Accountable Care Organizations are groups of doctors, hospitals or other health care providers that come together voluntarily to give coordinated high-quality care to their Medicare patients. The goal of such coordinated care is to ensure that patients, especially the chronically ill, get high-quality care while avoiding unnecessary duplication of services and preventing medical errors. When an ACO succeeds in both delivering high-quality care and reducing health care expenditures, it shares in the savings it achieves for the Medicare program.
Hospice provides palliative care for terminally ill patients who are no longer seeking curative or life-prolonging treatments and whose life expectancy is six months or less. Hospice is covered by the Medicare hospice benefit and by other payers. It can be delivered at home or in a nursing home, hospital or stand-alone facility.
For-profit: Run by individuals, partnerships or corporations
Nonprofit: Run by a charitable organization (including church-operated ones)
Public: Nonprofit institutions run by a state, county, city, district or other government authority
Sole community provider (SCP): Hospitals that receive SCP designation by Medicare because they are located more than thirty-five miles from other hospitals, or they are the sole providers of health care services for a region due to limitations in local topography or prolonged severe weather conditions.
Physician employed by a hospital who specializes in the care of hospitalized patients.
The Joint Commission is the country’s oldest and largest standards and accreditation organization in health care. In 2011 The Joint Commission launched a voluntary certification for hospital palliative care programs, developed under the guidance of a national task force of experts in palliative care.
The National Consensus Project (NCP) represents an alliance of six leading organizations in palliative care: the American Academy of Hospice and Palliative Medicine (AAHPM), the Center to Advance Palliative Care (CAPC), Hospice & Palliative Nurses Association (HPNA), National Association of Social Workers (NASW), National Hospice and Palliative Care Organization (NHPCO) and the National Palliative Care Research Center (NPCRC).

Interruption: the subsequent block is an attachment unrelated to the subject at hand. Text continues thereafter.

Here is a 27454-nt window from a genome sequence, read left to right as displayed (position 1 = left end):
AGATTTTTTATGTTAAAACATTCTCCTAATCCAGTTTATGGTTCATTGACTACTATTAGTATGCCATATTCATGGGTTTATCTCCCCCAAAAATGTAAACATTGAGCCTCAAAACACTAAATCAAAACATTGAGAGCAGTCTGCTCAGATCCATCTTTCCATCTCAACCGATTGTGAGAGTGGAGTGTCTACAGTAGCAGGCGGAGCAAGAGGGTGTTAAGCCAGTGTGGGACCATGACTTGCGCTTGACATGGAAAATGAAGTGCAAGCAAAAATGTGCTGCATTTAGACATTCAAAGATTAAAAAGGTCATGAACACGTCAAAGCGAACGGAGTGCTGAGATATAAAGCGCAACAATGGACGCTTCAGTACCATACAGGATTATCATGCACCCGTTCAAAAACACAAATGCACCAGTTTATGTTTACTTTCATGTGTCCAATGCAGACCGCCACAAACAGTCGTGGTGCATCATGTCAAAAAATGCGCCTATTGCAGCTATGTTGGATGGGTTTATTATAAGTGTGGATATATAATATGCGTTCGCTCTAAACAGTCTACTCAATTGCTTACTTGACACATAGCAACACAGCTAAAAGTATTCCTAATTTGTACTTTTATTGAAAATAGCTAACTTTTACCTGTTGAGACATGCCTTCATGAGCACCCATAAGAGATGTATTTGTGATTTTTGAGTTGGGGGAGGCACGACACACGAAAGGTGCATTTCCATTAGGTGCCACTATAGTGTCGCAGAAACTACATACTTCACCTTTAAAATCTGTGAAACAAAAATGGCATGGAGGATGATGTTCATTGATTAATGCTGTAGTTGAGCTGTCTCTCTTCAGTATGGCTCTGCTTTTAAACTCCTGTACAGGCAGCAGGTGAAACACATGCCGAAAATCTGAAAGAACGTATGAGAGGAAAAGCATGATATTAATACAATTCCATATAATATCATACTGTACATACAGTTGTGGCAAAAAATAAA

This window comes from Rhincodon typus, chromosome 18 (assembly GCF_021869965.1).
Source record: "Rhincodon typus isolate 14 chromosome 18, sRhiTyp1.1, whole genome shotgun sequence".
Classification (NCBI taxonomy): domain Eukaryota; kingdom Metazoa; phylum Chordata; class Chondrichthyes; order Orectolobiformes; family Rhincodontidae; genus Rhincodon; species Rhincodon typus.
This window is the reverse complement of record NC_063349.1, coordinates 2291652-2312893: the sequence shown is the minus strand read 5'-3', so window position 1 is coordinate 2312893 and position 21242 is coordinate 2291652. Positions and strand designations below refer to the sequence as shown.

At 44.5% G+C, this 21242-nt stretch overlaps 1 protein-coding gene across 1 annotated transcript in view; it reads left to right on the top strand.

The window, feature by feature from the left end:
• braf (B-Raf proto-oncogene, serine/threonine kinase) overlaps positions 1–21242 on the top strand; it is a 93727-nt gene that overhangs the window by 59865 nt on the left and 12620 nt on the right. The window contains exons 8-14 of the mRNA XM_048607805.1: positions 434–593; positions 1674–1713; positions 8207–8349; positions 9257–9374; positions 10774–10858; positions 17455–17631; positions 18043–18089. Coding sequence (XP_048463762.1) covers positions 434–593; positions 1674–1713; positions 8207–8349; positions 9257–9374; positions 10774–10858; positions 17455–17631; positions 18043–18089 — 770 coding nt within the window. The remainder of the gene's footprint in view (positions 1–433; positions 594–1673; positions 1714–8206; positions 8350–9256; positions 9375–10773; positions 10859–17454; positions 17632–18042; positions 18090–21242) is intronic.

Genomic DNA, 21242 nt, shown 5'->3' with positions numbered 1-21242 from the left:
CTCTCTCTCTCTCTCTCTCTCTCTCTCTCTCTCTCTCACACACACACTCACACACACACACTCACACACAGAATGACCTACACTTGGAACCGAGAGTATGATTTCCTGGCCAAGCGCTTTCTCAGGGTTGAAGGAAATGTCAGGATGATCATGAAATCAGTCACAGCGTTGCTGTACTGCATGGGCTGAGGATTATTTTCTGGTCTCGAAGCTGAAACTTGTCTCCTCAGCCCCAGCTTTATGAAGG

The guidelines are intended to direct the development and structure of both new and existing palliative care teams, to establish uniform definitions of the essential elements of palliative care and to establish national goals for access to palliative care. They are also intended to promote performance measurement and quality improvement initiatives in palliative care services and to foster continuity of palliative care across settings (including home, hospital, nursing home and hospice).
A framework for preferred practices of providing quality palliative care, released in 2006 and updated in 2012. Practices are defined across the Institute of Medicine’s six dimensions of quality: safe, effective, timely, efficient, equitable and patient-centered. The NQF Framework used the clinical practice guidelines of the National Consensus Project for Quality Palliative Care as a starting point for identifying expectations and best practices in palliative care.
Palliative care is specialized medical care for people with serious illnesses. It focuses on giving patients relief from the symptoms and stress of a serious illness no matter what the diagnosis. The goal is to improve quality of life for both the patient and his or her family. Palliative care is delivered by a team of palliative care specialists, including doctors, nurses and social workers who work together with a patient’s other physicians to provide an added layer of support. Palliative care is appropriate at any age and at any stage of a serious illness and can be administered at the same time as curative treatment.
Inquiries about the State-by-State Report Card on Access to Palliative Care in Our Nation’s Hospitals, and/or the National Palliative Care Registry™, should be directed to:
Maggie Rogers, MPH
Senior Research Associate
Center to Advance Palliative Care
Principal, LDM Strategies
Center to Advance Palliative Care